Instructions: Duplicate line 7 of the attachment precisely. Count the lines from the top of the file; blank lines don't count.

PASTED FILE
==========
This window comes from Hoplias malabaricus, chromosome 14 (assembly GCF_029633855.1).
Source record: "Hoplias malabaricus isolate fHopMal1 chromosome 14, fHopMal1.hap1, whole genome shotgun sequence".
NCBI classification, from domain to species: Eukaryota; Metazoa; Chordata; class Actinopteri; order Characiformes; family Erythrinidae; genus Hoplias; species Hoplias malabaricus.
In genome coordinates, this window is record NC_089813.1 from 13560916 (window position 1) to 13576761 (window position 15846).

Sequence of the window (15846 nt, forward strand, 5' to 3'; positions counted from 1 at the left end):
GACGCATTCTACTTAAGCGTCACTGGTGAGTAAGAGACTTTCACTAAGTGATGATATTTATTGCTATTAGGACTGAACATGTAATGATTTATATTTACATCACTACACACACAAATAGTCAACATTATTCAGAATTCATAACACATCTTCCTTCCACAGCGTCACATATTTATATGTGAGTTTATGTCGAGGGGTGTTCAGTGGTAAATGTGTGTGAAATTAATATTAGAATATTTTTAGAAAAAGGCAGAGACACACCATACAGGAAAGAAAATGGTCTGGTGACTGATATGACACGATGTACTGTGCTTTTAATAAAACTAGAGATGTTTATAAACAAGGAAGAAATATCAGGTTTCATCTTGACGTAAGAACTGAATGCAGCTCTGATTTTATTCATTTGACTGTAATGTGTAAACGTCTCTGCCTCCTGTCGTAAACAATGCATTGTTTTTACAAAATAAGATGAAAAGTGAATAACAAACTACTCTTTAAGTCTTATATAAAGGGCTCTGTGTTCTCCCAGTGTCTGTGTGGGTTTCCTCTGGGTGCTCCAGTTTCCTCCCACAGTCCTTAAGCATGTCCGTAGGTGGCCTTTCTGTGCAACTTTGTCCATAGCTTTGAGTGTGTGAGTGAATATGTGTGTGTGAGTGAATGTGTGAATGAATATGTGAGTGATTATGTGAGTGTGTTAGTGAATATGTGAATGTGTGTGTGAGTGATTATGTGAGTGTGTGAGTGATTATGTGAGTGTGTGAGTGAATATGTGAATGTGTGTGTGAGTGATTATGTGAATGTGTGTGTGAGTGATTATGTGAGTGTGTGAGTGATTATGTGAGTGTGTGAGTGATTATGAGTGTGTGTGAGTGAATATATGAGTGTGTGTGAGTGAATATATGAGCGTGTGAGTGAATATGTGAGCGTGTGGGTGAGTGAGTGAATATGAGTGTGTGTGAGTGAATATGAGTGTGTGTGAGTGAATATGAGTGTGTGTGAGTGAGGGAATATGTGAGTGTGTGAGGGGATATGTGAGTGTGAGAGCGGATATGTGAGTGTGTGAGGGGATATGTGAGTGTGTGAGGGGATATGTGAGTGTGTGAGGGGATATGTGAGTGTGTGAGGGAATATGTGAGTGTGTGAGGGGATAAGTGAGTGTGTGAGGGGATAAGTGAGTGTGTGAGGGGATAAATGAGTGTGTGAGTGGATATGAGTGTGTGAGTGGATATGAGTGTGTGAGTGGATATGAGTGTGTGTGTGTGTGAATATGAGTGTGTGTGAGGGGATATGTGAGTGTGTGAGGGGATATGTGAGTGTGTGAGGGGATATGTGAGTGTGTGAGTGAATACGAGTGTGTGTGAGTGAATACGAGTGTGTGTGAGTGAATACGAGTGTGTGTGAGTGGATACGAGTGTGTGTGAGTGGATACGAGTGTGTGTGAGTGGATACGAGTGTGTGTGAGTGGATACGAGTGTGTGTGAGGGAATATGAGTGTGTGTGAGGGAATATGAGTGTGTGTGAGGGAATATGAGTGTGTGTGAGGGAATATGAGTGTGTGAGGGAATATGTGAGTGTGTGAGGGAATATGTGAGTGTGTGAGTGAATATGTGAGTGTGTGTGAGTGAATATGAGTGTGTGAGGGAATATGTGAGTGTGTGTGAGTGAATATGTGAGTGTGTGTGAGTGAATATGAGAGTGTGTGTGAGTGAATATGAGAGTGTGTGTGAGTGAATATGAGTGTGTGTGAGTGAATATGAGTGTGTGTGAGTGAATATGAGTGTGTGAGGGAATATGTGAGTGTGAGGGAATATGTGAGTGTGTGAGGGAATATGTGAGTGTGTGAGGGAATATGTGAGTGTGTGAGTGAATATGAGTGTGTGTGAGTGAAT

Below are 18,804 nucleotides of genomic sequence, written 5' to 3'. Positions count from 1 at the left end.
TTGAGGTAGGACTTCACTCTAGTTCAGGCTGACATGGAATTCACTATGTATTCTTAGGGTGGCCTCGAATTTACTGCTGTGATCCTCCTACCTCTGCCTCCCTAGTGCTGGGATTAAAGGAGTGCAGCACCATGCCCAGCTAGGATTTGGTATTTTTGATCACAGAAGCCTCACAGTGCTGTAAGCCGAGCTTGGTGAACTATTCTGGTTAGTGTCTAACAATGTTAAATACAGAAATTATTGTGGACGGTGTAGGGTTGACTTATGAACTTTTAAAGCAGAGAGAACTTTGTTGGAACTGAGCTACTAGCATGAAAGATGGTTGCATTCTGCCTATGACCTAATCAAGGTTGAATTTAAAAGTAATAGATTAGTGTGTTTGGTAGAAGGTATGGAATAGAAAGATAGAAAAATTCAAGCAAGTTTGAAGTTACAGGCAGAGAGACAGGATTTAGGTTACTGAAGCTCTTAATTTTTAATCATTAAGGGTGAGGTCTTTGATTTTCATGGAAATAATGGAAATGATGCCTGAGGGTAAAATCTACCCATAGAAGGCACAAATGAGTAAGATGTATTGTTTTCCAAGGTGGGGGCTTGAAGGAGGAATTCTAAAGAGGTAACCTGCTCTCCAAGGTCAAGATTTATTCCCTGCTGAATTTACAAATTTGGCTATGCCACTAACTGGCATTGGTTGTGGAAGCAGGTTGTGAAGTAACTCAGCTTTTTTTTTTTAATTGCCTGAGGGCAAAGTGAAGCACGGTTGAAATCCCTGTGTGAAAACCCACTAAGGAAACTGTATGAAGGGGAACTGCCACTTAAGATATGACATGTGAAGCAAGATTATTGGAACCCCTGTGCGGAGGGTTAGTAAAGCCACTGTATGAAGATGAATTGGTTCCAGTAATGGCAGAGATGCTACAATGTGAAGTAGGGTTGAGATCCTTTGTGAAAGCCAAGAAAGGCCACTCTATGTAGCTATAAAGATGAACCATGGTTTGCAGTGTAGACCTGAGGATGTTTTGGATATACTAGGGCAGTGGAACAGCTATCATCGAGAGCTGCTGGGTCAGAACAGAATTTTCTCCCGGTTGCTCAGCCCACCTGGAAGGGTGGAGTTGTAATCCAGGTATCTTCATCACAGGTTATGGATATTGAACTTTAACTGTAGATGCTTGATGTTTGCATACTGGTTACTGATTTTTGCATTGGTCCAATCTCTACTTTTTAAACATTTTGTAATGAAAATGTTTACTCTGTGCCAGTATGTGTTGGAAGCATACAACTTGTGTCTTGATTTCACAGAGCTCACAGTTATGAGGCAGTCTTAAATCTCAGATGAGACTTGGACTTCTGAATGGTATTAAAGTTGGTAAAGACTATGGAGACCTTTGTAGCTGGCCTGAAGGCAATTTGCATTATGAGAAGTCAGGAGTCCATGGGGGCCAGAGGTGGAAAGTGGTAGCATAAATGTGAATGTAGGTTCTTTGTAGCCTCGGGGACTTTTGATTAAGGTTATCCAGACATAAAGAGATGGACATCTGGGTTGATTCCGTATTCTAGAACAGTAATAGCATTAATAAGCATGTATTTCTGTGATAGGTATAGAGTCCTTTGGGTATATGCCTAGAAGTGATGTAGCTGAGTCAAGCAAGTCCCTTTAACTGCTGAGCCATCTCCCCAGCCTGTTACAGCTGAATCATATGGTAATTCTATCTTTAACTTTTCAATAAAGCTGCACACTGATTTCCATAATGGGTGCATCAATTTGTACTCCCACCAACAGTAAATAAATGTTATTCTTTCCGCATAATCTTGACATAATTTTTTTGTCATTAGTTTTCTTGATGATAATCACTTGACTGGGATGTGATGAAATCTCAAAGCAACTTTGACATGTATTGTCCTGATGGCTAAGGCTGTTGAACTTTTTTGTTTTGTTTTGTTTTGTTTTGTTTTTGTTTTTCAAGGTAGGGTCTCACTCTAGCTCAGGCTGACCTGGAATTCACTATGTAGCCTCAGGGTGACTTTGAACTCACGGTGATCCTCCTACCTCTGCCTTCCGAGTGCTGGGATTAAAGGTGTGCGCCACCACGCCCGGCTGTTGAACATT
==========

Below are 18,804 nucleotides of genomic sequence, written 5' to 3'. Positions count from 1 at the left end.